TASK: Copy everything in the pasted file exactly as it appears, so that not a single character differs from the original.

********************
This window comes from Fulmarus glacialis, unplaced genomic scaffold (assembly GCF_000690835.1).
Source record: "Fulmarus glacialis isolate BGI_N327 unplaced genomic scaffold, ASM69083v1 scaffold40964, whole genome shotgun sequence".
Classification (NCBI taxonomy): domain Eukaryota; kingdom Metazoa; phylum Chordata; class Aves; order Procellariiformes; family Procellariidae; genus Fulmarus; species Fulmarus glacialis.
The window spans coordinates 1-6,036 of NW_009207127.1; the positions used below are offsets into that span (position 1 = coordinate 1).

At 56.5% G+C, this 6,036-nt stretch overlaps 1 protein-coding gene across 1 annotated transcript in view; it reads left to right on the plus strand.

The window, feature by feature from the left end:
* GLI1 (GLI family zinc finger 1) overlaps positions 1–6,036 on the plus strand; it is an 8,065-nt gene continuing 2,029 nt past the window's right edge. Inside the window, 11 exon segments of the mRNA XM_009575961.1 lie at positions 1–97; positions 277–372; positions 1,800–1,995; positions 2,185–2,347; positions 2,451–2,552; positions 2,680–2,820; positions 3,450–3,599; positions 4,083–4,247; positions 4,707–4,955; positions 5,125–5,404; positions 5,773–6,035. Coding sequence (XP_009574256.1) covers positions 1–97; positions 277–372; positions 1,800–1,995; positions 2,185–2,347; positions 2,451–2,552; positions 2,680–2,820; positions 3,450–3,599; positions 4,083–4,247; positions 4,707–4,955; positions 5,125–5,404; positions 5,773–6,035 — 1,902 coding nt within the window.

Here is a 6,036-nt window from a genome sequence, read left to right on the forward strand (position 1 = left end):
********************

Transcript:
This window comes from Fulmarus glacialis, unplaced genomic scaffold (assembly GCF_000690835.1).
Source record: "Fulmarus glacialis isolate BGI_N327 unplaced genomic scaffold, ASM69083v1 scaffold40964, whole genome shotgun sequence".
Classification (NCBI taxonomy): domain Eukaryota; kingdom Metazoa; phylum Chordata; class Aves; order Procellariiformes; family Procellariidae; genus Fulmarus; species Fulmarus glacialis.
The window spans coordinates 1-6,036 of NW_009207127.1; the positions used below are offsets into that span (position 1 = coordinate 1).

At 56.5% G+C, this 6,036-nt stretch overlaps 1 protein-coding gene across 1 annotated transcript in view; it reads left to right on the plus strand.

The window, feature by feature from the left end:
* GLI1 (GLI family zinc finger 1) overlaps positions 1–6,036 on the plus strand; it is an 8,065-nt gene continuing 2,029 nt past the window's right edge. Inside the window, 11 exon segments of the mRNA XM_009575961.1 lie at positions 1–97; positions 277–372; positions 1,800–1,995; positions 2,185–2,347; positions 2,451–2,552; positions 2,680–2,820; positions 3,450–3,599; positions 4,083–4,247; positions 4,707–4,955; positions 5,125–5,404; positions 5,773–6,035. Coding sequence (XP_009574256.1) covers positions 1–97; positions 277–372; positions 1,800–1,995; positions 2,185–2,347; positions 2,451–2,552; positions 2,680–2,820; positions 3,450–3,599; positions 4,083–4,247; positions 4,707–4,955; positions 5,125–5,404; positions 5,773–6,035 — 1,902 coding nt within the window.

Here is a 6,036-nt window from a genome sequence, read left to right on the forward strand (position 1 = left end):